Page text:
“Unparalleled work experience, read our thought-provoking blog…” These are some of the self-awarded adjectives I’ve seen in some social media posts recently. In an age where content is king some companies are tempted to apply the rules of “blowing your own trumpet” to content creation. As a social media user, I feel that such abuse of superlatives is an insult to my intellect especially when such statements are not supported in anyway by facts or third-party validation.
Your brand’s content lives in the audiences’ news feed in between travel vlogs, memes, HBR articles and videos of the latest #OnlineChallenge. The users are there to consume content that satisfy their needs. It shouldn’t feel like you are trying to push something down their throat. Therefore, the words that you choose in your social media message should indicate how the content you are offering is going to serve their needs. This is what will get them to watch the video or click on the link to your blog or site.
Your content (video, blog, info-graphic, report, white paper…) might have various objectives but the bottom line will be about making your brand (can be an organisation or a person) being credible, likable or top of mind, etc. To achieve that, you need to think about creating/projecting an image rather than claiming one, that is:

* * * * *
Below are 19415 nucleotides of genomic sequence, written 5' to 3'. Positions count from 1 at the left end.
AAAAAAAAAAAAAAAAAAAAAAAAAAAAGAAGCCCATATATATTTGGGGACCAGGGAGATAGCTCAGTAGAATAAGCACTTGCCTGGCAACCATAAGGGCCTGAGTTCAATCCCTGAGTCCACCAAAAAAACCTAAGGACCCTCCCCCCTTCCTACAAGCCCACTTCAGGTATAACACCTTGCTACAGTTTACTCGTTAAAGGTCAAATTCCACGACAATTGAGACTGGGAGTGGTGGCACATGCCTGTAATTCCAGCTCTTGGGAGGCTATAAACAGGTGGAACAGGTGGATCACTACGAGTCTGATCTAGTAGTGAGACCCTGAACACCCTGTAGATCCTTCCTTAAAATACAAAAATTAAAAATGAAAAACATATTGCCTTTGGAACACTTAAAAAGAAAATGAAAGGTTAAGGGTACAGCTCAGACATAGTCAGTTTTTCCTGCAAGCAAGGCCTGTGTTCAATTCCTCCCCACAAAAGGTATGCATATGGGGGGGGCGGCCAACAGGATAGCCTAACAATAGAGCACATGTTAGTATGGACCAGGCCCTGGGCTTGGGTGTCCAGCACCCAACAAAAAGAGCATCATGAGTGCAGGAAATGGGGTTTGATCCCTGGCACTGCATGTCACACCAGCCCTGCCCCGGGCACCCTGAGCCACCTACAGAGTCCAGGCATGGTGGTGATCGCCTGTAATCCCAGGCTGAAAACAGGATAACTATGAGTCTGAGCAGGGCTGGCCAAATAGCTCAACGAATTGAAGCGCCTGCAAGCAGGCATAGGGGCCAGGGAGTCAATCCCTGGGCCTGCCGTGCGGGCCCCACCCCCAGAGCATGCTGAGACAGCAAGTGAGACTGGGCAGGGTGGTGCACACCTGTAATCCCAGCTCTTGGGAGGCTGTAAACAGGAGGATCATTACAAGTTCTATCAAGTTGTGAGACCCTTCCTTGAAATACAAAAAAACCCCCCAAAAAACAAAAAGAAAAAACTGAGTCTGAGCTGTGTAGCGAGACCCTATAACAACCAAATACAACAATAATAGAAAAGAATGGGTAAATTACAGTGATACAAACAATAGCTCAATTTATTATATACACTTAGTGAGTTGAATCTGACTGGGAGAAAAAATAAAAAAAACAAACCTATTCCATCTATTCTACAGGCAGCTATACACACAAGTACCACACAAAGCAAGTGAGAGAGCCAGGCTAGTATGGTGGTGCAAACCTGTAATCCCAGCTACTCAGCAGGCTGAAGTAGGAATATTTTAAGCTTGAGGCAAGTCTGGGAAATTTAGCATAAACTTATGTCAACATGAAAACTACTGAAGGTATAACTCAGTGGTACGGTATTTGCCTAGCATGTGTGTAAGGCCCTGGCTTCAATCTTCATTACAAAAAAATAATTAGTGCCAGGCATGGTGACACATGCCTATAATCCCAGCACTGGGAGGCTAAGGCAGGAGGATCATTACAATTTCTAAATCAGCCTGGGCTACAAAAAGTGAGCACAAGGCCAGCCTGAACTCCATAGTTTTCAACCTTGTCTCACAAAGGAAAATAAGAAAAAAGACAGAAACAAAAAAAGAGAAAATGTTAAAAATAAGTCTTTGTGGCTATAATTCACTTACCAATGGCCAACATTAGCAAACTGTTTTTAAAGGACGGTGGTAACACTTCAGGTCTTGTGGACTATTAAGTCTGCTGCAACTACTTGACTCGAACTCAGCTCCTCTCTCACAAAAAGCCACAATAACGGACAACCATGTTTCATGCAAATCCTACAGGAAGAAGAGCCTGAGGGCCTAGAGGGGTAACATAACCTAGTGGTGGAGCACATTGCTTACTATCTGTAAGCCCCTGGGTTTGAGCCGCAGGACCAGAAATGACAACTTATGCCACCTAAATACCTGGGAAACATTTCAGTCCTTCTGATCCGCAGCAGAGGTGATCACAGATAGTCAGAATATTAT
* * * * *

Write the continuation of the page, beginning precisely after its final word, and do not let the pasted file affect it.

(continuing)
- Don’t say that you are simple, be simple.
- Don’t say you offer an unparalleled work place, show them the workplace and what your employees say.
- Don’t say that your CEO’s blog is thought-provoking, share it with other opinion leaders and if the blog is thought-provoking they will say it.
Keep in mind that audiences, that is consumers, are more informed or at least have access to information more than ever before. Brands cannot make unfounded claims anymore without running the risk of being totally discredited by a tweet or a user’s comment. Consumers rely on third-party reviews and feedback to inform their decision-making.
Therefore to create an impactful piece of content, provide data and references to support your assertions. Use quotes from your spokespersons but also statements from third parties such as subject matter experts, opinion leaders, employees or customers. The content that you produce needs to be as good as a piece of content produced by a media house, which by the way explains why we see journalist being employed now as content creators in the corporate world.
This post can also be read on Ludovic’s LinkedIn profile